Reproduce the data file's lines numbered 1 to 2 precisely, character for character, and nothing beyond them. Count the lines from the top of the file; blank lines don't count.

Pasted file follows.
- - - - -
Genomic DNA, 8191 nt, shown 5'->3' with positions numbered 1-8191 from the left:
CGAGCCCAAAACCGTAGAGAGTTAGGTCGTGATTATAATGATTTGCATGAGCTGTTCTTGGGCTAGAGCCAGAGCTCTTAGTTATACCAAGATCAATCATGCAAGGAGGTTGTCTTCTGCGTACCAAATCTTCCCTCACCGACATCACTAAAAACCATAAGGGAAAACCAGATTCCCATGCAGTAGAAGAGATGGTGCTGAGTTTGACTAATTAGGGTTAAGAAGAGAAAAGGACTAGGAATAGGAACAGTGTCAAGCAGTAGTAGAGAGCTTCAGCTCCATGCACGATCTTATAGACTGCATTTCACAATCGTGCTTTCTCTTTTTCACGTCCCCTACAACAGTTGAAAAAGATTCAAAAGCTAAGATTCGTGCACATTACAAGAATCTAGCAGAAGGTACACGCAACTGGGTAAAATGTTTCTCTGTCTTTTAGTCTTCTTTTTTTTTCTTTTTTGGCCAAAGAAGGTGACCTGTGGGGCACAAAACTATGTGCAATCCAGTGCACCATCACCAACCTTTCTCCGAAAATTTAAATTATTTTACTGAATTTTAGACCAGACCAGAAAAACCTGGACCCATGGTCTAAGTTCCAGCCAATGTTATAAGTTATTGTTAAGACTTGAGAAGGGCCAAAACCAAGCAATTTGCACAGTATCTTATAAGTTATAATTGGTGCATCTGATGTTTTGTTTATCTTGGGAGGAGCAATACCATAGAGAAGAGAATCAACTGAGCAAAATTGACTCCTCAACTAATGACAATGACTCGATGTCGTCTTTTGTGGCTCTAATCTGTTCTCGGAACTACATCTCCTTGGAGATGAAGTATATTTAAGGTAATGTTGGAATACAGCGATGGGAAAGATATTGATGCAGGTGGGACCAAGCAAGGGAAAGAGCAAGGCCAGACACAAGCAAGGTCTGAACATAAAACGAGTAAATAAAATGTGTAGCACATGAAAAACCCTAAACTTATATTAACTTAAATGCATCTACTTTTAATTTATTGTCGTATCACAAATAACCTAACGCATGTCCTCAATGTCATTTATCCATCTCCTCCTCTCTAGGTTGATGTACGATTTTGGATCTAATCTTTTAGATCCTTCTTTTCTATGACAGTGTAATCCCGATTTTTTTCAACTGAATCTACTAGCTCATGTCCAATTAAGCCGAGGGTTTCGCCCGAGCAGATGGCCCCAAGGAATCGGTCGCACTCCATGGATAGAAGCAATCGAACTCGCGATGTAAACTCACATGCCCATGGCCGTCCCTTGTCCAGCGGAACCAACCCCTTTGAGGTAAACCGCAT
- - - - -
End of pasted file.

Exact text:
Genomic DNA, 8191 nt, shown 5'->3' with positions numbered 1-8191 from the left:
CGAGCCCAAAACCGTAGAGAGTTAGGTCGTGATTATAATGATTTGCATGAGCTGTTCTTGGGCTAGAGCCAGAGCTCTTAGTTATACCAAGATCAATCATGCAAGGAGGTTGTCTTCTGCGTACCAAATCTTCCCTCACCGACATCACTAAAAACCATAAGGGAAAACCAGATTCCCATGCAGTAGAAGAGATGGTGCTGAGTTTGACTAATTAGGGTTAAGAAGAGAAAAGGACTAGGAATAGGAACAGTGTCAAGCAGTAGTAGAGAGCTTCAGCTCCATGCACGATCTTATAGACTGCATTTCACAATCGTGCTTTCTCTTTTTCACGTCCCCTACAACAGTTGAAAAAGATTCAAAAGCTAAGATTCGTGCACATTACAAGAATCTAGCAGAAGGTACACGCAACTGGGTAAAATGTTTCTCTGTCTTTTAGTCTTCTTTTTTTTTCTTTTTTGGCCAAAGAAGGTGACCTGTGGGGCACAAAACTATGTGCAATCCAGTGCACCATCACCAACCTTTCTCCGAAAATTTAAATTATTTTACTGAATTTTAGACCAGACCAGAAAAACCTGGACCCATGGTCTAAGTTCCAGCCAATGTTATAAGTTATTGTTAAGACTTGAGAAGGGCCAAAACCAAGCAATTTGCACAGTATCTTATAAGTTATAATTGGTGCATCTGATGTTTTGTTTATCTTGGGAGGAGCAATACCATAGAGAAGAGAATCAACTGAGCAAAATTGACTCCTCAACTAATGACAATGACTCGATGTCGTCTTTTGTGGCTCTAATCTGTTCTCGGAACTACATCTCCTTGGAGATGAAGTATATTTAAGGTAATGTTGGAATACAGCGATGGGAAAGATATTGATGCAGGTGGGACCAAGCAAGGGAAAGAGCAAGGCCAGACACAAGCAAGGTCTGAACATAAAACGAGTAAATAAAATGTGTAGCACATGAAAAACCCTAAACTTATATTAACTTAAATGCATCTACTTTTAATTTATTGTCGTATCACAAATAACCTAACGCATGTCCTCAATGTCATTTATCCATCTCCTCCTCTCTAGGTTGATGTACGATTTTGGATCTAATCTTTTAGATCCTTCTTTTCTATGACAGTGTAATCCCGATTTTTTTCAACTGAATCTACTAGCTCATGTCCAATTAAGCCGAGGGTTTCGCCCGAGCAGATGGCCCCAAGGAATCGGTCGCACTCCATGGATAGAAGCAATCGAACTCGCGATGTAAACTCACATGCCCATGGCCGTCCCTTGTCCAGCGGAACCAACCCCTTTGAGGTAAACCGCAT